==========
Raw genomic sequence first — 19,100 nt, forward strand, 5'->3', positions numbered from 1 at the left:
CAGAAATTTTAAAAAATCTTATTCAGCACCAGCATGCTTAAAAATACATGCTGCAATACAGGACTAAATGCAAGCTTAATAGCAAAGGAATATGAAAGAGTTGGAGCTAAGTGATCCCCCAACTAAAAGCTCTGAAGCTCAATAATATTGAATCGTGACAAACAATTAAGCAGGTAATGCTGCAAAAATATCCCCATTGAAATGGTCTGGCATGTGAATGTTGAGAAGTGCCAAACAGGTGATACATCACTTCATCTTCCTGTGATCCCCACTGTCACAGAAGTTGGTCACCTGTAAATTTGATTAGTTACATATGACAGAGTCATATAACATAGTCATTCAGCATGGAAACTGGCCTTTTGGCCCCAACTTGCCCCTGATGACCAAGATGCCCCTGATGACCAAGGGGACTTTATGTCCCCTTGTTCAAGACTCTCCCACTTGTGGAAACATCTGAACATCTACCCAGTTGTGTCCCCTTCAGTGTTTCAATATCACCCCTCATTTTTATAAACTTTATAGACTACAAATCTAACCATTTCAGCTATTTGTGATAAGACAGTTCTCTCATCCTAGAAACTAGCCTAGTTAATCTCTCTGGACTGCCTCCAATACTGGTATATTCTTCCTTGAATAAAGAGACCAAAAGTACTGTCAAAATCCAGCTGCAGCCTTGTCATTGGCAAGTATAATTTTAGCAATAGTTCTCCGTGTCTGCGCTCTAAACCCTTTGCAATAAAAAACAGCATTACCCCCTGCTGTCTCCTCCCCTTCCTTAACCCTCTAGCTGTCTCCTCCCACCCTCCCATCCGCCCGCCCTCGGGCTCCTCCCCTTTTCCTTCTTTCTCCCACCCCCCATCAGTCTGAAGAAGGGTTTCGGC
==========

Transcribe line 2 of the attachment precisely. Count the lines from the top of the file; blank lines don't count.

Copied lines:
CAGAAATTTTAAAAAATCTTATTCAGCACCAGCATGCTTAAAAATACATGCTGCAATACAGGACTAAATGCAAGCTTAATAGCAAAGGAATATGAAAGAGTTGGAGCTAAGTGATCCCCCAACTAAAAGCTCTGAAGCTCAATAATATTGAATCGTGACAAACAATTAAGCAGGTAATGCTGCAAAAATATCCCCATTGAAATGGTCTGGCATGTGAATGTTGAGAAGTGCCAAACAGGTGATACATCACTTCATCTTCCTGTGATCCCCACTGTCACAGAAGTTGGTCACCTGTAAATTTGATTAGTTACATATGACAGAGTCATATAACATAGTCATTCAGCATGGAAACTGGCCTTTTGGCCCCAACTTGCCCCTGATGACCAAGATGCCCCTGATGACCAAGGGGACTTTATGTCCCCTTGTTCAAGACTCTCCCACTTGTGGAAACATCTGAACATCTACCCAGTTGTGTCCCCTTCAGTGTTTCAATATCACCCCTCATTTTTATAAACTTTATAGACTACAAATCTAACCATTTCAGCTATTTGTGATAAGACAGTTCTCTCATCCTAGAAACTAGCCTAGTTAATCTCTCTGGACTGCCTCCAATACTGGTATATTCTTCCTTGAATAAAGAGACCAAAAGTACTGTCAAAATCCAGCTGCAGCCTTGTCATTGGCAAGTATAATTTTAGCAATAGTTCTCCGTGTCTGCGCTCTAAACCCTTTGCAATAAAAAACAGCATTACCCCCTGCTGTCTCCTCCCCTTCCTTAACCCTCTAGCTGTCTCCTCCCACCCTCCCATCCGCCCGCCCTCGGGCTCCTCCCCTTTTCCTTCTTTCTCCCACCCCCCATCAGTCTGAAGAAGGGTTTCGGC